The only argument that Kay has to offer is that if we don't defend due process, the mob might come for us next. Not only is that an argument that literally
everyone has heard before
, but it's also a very flawed argument. If society is descending into barbarism as two factions vie for supremacy, and your only interest is looking out for number one, you can either keep your head down and not choose a side until you have to, or you can pick the side that you judge to be stronger. The idea that the best way to protect yourself is to stand steadfastly by the law is nonsense.

Give some reason beyond immediate self-interest. Self-interest amidst a system that is failing is why people join the factions that Kay denounces.

I am a decidedly unreasonable person. Crazy even. I have satirically suggested we get rid of due process for sexual assault and assume guilt based on accusations. But my argument that such a society would be on no worse moral footing than our own wasn't satirical. I've challenged people to argue why presumption of innocence does any of the things they think it does. The idea that an oppressive state will oppress people only if it is within the rules is a farce.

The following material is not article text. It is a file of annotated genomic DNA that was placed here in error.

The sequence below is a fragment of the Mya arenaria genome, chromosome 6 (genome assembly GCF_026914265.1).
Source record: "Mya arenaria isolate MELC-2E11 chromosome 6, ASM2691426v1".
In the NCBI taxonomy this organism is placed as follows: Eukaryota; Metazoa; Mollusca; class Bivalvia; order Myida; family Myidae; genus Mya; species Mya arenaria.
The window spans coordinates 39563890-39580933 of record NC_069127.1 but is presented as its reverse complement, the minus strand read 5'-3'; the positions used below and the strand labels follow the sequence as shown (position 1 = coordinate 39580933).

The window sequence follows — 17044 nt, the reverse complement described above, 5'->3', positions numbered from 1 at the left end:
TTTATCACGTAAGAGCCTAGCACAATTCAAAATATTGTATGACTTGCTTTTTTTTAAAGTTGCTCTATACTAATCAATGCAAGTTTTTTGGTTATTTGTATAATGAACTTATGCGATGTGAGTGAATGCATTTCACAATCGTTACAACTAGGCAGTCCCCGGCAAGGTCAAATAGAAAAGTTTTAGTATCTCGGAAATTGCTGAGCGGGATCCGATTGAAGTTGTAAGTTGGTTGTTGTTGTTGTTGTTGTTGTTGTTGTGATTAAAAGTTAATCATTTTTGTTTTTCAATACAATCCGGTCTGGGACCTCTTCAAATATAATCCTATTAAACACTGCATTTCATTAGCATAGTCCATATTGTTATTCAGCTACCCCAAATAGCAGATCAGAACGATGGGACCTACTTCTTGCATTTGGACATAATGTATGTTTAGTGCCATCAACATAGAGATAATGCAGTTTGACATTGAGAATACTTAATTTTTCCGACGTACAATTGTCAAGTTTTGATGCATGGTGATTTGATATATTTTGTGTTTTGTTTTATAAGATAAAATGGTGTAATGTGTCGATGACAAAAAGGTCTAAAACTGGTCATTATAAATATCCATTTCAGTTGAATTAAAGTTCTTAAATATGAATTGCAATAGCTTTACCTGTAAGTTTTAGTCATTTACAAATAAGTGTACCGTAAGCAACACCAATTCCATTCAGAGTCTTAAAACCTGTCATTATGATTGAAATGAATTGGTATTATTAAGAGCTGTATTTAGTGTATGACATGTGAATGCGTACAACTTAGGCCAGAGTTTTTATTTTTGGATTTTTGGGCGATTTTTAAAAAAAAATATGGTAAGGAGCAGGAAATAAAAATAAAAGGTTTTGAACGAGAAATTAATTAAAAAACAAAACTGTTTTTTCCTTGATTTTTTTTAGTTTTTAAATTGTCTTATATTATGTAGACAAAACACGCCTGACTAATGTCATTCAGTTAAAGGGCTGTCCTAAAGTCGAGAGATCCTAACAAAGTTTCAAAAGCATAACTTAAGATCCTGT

Should the black citizens of Maycomb have stood up for due process because Atticus Finch did his best to defend Tom Robinson? It's not hard to find examples where any person of principle would stand against "due process." I don't think it is reasonable, with our current system, to stand up for due process when it comes to sexual assault, or to believe on a personal level that a person actually didn't sexually assault another person just because they were found innocent in a court.